SINGAPORE - Close to 700 foreign workers are now being housed temporarily at Home Team Academy (HTA) and Civil Defence Academy (CDA) dormitory blocks, following plans to relocate them to alternative sites, in an effort to contain the spread of the coronavirus in foreign worker dormitories.
Other foreign workers will also be housed in four premises under the Ministry of Education (MOE), including Northshore Primary School in Punggol North.
A CDA dormitory block in Jalan Bahar has been housing foreign workers since April 9, with about 300 currently living there, said the Singapore Civil Defence Force (SCDF) in a statement on Wednesday (April 15).
"This is part of a whole-of-government effort to mitigate the spread of Covid-19 in view of the increase in cases at foreign worker dormitories," said an SCDF spokesman.
A dormitory block at the HTA in Old Choa Chu Kang Road has also been housing foreign workers. About 370 workers in essential services are living there now.
"HTA is able to accommodate more if the need arises," a spokesman said on Wednesday.
Both the HTA and SCDF said that this has no impact on the training schools' operations. Training programmes will continue and enhanced measures, such as safe distancing and daily health declarations, have already been put in place. There is also sufficient accommodation for CDA trainees, the SCDF added.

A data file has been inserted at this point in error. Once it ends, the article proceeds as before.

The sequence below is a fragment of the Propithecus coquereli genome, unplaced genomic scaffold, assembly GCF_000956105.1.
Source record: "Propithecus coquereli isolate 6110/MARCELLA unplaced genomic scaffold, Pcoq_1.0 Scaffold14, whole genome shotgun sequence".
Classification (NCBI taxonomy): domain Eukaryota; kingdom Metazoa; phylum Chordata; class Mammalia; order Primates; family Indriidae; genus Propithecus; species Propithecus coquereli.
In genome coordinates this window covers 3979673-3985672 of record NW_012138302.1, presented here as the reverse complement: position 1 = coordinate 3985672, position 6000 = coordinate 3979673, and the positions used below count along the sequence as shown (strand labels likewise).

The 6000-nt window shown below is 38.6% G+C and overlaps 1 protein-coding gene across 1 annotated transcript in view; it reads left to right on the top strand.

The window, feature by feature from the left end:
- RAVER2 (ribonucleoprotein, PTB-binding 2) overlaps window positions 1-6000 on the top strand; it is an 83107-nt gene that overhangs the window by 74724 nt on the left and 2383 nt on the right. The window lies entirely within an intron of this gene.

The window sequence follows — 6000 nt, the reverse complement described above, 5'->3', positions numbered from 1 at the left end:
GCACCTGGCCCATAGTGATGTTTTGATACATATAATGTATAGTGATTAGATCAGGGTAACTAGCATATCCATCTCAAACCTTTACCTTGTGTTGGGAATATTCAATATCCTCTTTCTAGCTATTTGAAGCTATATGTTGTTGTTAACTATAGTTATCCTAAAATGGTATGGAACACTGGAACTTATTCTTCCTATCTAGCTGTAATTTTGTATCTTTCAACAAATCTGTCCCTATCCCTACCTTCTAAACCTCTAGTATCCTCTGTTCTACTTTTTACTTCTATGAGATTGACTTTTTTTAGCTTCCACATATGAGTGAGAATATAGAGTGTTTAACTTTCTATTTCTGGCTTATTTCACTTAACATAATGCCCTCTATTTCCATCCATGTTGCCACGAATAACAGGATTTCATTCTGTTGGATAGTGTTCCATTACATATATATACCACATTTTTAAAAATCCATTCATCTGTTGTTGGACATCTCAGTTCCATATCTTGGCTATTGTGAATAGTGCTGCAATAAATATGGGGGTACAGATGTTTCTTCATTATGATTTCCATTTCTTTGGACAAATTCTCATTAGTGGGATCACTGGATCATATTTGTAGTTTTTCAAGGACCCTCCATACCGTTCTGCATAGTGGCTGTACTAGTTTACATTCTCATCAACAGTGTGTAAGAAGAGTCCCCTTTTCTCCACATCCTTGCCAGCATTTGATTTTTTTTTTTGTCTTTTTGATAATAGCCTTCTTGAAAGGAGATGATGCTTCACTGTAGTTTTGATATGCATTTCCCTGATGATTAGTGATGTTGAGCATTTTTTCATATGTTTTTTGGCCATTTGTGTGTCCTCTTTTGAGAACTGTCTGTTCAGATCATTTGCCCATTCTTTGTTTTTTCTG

Apart from Northshore Primary School, three other MOE premises - the Outdoor Adventure Learning Centres (OALCs) in Dairy Farm and Labrador as well as the Sarimbun Scout Camp in Lim Chu Kang - will be used to house foreign workers.
The Sarimbun Scout Camp is a 12ha campsite that provides experimental learning for young people.
The opening of Northshore Primary School had been delayed to 2021, following low demand for places. It is expected to open as scheduled in January.
In a statement on Thursday, the MOE said that it will be implementing various health and safety protocols at the temporary facilities, such as keeping the workers in isolation and on stay-home notice where appropriate, but did not specify how many workers were currently staying at the facilities.
Workers in essential services will be allowed to travel only between work and their accommodation, while those in non-essential services will be required to stay within the premises, the MOE added.
Foreign worker dormitories have been a growing source of concern during the Covid-19 outbreak, with 17 of the 43 large purpose-built dormitories now having clusters. There are also at least nine clusters at smaller factory-converted dormitories.
About 7,000 foreign workers in essential services living in purpose-built dormitories have moved into alternative living areas, such as military camps, floating hotels and vacant Housing Board blocks.
Last week, Minister for National Development Lawrence Wong, who co-chairs the multi-ministry task force tackling the outbreak, said during a media conference that the number of workers in each dormitory needs to be reduced so that effective public health measures can be put in place.